The latest labour market statistics suggest that self-employment growth in the UK is slowing down after a long period of sustained growth in the number of people that work for themselves.
Figures released by the Office for National Statistics (ONS) show that while there are 415,000 more people in work today compared to this time last year, the level of self-employment has not changed.
Also this week, the Centre for Entrepreneurs has highlighted the fact that the number of start-ups launched in 2017 fell more than 10% compared to the year before. This is the first drop in business launches since 2010, according to the ONS.
The slowdown in self-employment should "ring alarm bells for the Government", said Tom Purvis, economic policy advisor at IPSE, the professional body for freelancers. IPSE has identified a number of key factors that are putting pressure on self-employed workers - including changes to tax rules and the introduction of Universal Credit.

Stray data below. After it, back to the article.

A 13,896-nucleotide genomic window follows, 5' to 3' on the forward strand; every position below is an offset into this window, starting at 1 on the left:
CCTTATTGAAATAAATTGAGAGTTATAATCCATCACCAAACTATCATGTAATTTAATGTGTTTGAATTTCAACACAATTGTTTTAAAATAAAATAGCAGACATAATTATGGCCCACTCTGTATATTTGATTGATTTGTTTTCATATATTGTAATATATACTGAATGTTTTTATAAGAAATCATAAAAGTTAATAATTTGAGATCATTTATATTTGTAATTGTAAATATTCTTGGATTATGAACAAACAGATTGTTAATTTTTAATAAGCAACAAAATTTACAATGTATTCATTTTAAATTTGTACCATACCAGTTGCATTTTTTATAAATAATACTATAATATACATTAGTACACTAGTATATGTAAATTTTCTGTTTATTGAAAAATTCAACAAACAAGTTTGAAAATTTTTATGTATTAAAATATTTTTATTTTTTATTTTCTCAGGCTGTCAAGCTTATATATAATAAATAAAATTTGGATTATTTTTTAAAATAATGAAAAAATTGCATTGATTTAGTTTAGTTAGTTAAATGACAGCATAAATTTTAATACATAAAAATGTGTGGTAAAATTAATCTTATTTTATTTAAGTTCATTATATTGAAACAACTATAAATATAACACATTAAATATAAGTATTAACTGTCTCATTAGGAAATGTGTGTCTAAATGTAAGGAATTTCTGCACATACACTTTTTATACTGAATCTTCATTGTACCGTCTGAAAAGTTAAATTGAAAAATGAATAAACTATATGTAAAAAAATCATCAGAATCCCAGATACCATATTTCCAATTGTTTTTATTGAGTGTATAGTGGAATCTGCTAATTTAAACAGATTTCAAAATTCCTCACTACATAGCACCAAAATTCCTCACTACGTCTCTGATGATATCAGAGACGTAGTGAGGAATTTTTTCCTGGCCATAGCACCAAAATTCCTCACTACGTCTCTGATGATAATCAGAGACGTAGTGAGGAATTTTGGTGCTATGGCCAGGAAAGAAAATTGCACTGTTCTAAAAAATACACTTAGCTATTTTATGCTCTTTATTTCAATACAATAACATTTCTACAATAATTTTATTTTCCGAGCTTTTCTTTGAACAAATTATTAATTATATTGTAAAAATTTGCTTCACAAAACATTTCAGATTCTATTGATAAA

Purvis said: "Self-employed people are facing many challenges at the moment, not least because of problems with Universal Credit. This flawed system is leaving self-employed people up to £3,000 a year worse off than employees earning the same money. This is just one of the areas where the Government should be striving to create a better environment for the self-employed."
Jordan Marshall, IPSE's policy development manager said: "At root, the issue is that UC actively penalises the self-employed for having a volatile income. Despite earning the same over the course of a year, a self-employed person can end up £3,000 worse off than an employee … This system of monthly assessment simply does not work for the self-employed who often have uneven income across a year."
IPSE has also warned that the new rules regarding IR35 status mean that many self-employed contractors are now being taxed as if they are employees.
Marshall said: "Whether it's IR35, National Insurance, Making Tax Digital or Universal Credit, there seems to be a wilful lack of understanding of what it means to be self-employed. As well as hitting individuals who want the freedom to work for themselves, this approach also hurts the UK economy which benefits hugely from the flexible expertise that the self-employed deliver."